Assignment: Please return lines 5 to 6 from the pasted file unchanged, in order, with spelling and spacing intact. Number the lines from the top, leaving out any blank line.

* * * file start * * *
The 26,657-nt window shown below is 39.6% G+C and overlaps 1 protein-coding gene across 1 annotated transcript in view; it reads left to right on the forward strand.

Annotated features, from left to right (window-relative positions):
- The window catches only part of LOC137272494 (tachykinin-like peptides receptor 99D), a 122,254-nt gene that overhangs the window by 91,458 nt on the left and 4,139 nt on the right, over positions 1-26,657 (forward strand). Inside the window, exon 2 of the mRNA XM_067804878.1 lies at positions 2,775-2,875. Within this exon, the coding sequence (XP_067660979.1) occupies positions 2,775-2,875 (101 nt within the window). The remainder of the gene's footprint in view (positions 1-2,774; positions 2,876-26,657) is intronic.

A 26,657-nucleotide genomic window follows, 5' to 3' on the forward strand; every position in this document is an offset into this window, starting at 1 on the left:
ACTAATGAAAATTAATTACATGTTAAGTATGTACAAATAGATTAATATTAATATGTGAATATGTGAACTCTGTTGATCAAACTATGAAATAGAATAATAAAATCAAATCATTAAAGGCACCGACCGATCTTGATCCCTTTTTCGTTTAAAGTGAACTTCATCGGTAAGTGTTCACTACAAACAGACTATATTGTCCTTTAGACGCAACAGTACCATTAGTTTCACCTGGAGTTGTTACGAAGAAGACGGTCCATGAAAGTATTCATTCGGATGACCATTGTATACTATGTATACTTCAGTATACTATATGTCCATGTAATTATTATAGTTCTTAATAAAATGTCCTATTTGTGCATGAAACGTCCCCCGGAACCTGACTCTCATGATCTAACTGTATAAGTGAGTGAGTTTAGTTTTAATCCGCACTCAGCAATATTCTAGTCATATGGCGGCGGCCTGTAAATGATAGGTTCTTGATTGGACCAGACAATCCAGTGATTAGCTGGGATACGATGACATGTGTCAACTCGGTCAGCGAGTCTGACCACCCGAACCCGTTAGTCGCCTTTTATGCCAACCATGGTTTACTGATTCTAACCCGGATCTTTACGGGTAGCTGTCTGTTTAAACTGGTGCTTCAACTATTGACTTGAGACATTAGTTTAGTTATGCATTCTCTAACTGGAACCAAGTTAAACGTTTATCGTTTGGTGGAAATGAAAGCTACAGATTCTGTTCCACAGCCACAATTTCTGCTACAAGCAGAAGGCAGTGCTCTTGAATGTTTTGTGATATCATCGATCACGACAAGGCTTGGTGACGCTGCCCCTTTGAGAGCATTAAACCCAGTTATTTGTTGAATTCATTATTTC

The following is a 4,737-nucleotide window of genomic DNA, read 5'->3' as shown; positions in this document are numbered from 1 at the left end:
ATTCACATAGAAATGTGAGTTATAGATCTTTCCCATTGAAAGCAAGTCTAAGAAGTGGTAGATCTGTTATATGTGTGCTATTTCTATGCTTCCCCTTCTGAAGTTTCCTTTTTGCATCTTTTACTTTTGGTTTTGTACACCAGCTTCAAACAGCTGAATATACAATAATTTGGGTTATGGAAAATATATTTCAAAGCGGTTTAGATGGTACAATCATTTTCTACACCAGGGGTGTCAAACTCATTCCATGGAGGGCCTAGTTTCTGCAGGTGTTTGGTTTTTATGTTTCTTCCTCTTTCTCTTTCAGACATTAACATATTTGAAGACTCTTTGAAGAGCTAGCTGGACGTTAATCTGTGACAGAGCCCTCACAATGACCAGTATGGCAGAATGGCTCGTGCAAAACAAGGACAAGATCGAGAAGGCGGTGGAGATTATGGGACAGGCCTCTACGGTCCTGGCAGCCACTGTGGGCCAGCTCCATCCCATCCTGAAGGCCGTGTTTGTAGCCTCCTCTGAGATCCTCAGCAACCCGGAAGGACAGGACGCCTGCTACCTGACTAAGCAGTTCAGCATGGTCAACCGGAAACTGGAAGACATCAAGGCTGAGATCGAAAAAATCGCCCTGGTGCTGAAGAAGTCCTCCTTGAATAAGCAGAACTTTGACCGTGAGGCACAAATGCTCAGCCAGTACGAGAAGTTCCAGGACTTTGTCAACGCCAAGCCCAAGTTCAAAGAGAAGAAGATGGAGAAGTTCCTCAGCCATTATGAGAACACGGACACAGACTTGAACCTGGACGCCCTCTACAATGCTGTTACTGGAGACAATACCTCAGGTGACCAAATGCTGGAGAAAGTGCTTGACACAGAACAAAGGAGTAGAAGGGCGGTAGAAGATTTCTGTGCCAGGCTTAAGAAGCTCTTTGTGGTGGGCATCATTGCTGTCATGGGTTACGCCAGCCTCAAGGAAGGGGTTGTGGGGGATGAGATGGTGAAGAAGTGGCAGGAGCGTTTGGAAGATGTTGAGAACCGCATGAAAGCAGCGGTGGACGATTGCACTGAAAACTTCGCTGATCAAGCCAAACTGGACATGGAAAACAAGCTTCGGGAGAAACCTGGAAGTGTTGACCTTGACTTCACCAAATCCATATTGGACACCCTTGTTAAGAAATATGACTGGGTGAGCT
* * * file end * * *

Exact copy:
ACTAATGAAAATTAATTACATGTTAAGTATGTACAAATAGATTAATATTAATATGTGAATATGTGAACTCTGTTGATCAAACTATGAAATAGAATAATAAAATCAAATCATTAAAGGCACCGACCGATCTTGATCCCTTTTTCGTTTAAAGTGAACTTCATCGGTAAGTGTTCACTACAAACAGACTATATTGTCCTTTAGACGCAACAGTACCATTAGTTTCACCTGGAGTTGTTACGAAGAAGACGGTCCATGAAAGTATTCATTCGGATGACCATTGTATACTATGTATACTTCAGTATACTATATGTCCATGTAATTATTATAGTTCTTAATAAAATGTCCTATTTGTGCATGAAACGTCCCCCGGAACCTGACTCTCATGATCTAACTGTATAAGTGAGTGAGTTTAGTTTTAATCCGCACTCAGCAATATTCTAGTCATATGGCGGCGGCCTGTAAATGATAGGTTCTTGATTGGACCAGACAATCCAGTGATTAGCTGGGATACGATGACATGTGTCAACTCGGTCAGCGAGTCTGACCACCCGAACCCGTTAGTCGCCTTTTATGCCAACCATGGTTTACTGATTCTAACCCGGATCTTTACGGGTAGCTGTCTGTTTAAACTGGTGCTTCAACTATTGACTTGAGACATTAGTTTAGTTATGCATTCTCTAACTGGAACCAAGTTAAACGTTTATCGTTTGGTGGAAATGAAAGCTACAGATTCTGTTCCACAGCCACAATTTCTGCTACAAGCAGAAGGCAGTGCTCTTGAATGTTTTGTGATATCATCGATCACGACAAGGCTTGGTGACGCTGCCCCTTTGAGAGCATTAAACCCAGTTATTTGTTGAATTCATTATTTC

The following is a 4,737-nucleotide window of genomic DNA, read 5'->3' as shown; positions in this document are numbered from 1 at the left end: